Ugandan officials say thousands of refugees from the Democratic Republic of the Congo are crossing the border to avoid fighting between armed groups. Ugandan Red Cross Society officials say the numbers are weighing heavily on humanitarian response teams.
Eastern Congolese men, women and children are being registered and evaluated at the Kisoro District Transit Center.
Twenty-two-year-old Enge Nema, speaking to VOA on the phone, said that a barrage of bullets had hit her village in Kibaya and it forced her to flee.
She said that her and others’ journey had been very difficult. She said that they are suffering, going on foot, and running away with their belongings, exhausted. He said that he could not find a place to sleep and had to sleep outside in the cold. It was intense, she said.
Fighting between armed groups is reported in the areas of Tshanzu and Runoni near the Virunga Mountains in the Congo, leading to an exodus.
The UN refugee agency, UNHCR, says fighting has forced 11,000 people to flee to Uganda since late Sunday.
Natukunda Primrose, Red Cross branch manager of Kisoro district, says many refugees slept at the border because there was no vehicle to take them to the school facility which is being used as a transit center in Nayakbande town.
“They are tired and most of them were probably bringing a mat, a mattress and perhaps their animals, such as sheep, goats. They need support and I don’t think they have anything to eat,” Primrose said.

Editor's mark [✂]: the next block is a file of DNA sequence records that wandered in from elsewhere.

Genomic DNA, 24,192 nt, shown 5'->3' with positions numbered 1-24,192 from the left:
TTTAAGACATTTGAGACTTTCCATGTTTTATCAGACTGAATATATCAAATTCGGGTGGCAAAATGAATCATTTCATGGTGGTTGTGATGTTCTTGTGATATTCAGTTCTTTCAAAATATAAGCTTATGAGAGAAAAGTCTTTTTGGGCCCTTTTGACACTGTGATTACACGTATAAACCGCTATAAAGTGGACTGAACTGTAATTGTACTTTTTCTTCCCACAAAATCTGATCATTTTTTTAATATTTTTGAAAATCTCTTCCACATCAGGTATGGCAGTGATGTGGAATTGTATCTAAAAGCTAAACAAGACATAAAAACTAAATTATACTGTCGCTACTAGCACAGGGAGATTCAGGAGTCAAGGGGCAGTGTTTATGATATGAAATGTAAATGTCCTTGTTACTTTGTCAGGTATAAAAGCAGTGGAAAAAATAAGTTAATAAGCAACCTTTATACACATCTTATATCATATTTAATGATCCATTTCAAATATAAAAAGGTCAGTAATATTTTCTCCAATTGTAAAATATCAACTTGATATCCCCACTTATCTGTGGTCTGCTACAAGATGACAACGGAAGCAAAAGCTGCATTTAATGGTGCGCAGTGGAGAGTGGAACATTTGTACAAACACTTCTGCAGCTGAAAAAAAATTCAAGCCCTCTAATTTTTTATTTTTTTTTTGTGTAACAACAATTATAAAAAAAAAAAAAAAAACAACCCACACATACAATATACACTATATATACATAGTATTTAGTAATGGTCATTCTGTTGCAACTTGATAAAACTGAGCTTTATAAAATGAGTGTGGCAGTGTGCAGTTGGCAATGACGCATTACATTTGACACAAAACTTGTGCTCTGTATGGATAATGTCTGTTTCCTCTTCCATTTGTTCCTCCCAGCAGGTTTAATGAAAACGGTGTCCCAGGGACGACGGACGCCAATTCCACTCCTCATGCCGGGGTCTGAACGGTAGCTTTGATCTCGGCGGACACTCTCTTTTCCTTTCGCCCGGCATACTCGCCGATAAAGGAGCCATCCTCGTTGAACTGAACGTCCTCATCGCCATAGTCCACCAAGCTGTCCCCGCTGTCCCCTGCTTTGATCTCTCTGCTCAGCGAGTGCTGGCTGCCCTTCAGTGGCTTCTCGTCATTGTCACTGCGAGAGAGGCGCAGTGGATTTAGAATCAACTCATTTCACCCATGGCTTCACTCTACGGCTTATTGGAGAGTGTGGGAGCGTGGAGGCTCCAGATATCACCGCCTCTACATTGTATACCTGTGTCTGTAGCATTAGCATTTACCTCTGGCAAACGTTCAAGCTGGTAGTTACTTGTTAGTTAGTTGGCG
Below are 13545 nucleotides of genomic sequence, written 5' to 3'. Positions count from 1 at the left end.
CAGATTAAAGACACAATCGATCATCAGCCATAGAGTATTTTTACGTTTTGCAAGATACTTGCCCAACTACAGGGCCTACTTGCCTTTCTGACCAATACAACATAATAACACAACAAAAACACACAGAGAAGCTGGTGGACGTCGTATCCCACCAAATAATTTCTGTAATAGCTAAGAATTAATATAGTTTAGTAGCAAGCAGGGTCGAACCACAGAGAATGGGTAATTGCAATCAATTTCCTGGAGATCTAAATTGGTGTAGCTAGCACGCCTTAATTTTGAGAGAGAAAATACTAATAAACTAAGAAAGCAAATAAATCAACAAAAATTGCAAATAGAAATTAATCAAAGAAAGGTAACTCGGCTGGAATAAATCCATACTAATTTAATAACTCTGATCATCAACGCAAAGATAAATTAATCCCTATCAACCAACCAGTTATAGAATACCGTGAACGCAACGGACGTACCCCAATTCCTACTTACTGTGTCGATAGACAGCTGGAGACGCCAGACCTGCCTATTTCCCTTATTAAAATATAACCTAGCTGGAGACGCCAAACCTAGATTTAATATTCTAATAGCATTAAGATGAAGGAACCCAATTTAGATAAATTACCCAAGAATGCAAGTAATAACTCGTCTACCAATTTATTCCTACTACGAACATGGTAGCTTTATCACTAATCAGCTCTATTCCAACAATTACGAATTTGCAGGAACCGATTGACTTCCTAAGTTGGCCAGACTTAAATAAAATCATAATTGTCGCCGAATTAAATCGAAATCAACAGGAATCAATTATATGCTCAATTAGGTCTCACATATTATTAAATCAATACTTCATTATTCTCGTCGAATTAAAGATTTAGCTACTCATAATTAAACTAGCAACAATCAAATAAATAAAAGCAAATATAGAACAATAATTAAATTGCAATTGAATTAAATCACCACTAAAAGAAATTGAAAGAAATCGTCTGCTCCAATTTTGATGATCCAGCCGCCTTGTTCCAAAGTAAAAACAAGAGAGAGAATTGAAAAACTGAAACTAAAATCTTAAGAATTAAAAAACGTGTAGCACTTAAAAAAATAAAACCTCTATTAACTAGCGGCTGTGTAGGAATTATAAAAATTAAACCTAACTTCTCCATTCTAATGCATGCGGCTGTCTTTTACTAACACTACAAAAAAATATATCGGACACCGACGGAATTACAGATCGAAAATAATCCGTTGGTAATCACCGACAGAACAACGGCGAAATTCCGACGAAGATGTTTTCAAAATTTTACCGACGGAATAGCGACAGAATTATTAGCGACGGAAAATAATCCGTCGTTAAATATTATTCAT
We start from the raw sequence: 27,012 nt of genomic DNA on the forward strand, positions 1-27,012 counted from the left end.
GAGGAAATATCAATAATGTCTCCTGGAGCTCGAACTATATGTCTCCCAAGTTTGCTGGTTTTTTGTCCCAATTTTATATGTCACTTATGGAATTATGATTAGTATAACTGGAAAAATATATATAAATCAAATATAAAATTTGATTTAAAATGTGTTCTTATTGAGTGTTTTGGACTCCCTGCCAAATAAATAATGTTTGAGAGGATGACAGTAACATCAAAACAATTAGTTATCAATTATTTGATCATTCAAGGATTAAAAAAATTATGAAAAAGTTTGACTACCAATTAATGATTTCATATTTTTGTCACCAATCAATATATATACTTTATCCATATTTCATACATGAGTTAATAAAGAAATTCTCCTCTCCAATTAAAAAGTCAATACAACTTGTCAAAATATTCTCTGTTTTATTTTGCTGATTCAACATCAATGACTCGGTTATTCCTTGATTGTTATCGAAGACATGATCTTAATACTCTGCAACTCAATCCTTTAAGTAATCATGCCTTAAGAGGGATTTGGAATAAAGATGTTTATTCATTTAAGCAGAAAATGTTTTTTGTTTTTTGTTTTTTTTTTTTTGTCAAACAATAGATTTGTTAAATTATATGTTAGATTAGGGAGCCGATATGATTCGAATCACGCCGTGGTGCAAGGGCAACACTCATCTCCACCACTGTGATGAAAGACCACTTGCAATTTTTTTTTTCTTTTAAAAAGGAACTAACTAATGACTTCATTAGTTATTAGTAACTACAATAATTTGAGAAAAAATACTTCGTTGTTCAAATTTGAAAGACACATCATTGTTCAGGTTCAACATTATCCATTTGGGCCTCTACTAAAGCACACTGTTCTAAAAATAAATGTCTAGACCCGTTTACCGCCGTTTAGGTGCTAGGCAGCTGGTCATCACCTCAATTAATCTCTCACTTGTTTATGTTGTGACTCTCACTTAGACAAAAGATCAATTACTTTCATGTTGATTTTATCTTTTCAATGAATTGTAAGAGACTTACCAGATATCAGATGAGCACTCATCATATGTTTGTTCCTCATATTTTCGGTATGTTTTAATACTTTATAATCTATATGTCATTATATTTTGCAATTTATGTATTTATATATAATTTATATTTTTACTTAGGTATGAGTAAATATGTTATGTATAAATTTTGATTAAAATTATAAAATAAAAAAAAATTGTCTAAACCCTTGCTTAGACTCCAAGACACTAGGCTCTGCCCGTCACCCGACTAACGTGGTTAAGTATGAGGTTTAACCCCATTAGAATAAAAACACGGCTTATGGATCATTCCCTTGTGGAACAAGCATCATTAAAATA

Rukundo Manasseh, chairman of the Kisoro District Disaster Management Committee, described the situation on the border as worrying. He said the refugees needed protective gear, medicine, food, water and hand-washing facilities.
He also said he needed tracing services – especially for missing children.
“This number is a little unusual. We’ve never had such a large number before. What we’re working on is closing in with the UNHCR to see if they can come quickly and for those Those who are willing to go to the camps, and are picked up,” Manasseh said.
The UNHCR says that together with the Ugandan government, they have so far transferred about 500 asylum seekers to the Nayakbande Transit Center, which can accommodate 1,500 people.
UNHCR officials are concerned that local capacity and services may soon be overwhelmed and request urgent resources to meet the needs of new arrivals.
So far this year, the agency says, it has received only 45% of funding for its operations in Uganda, a country that hosts about 1.4 million refugees, more than any other in Africa.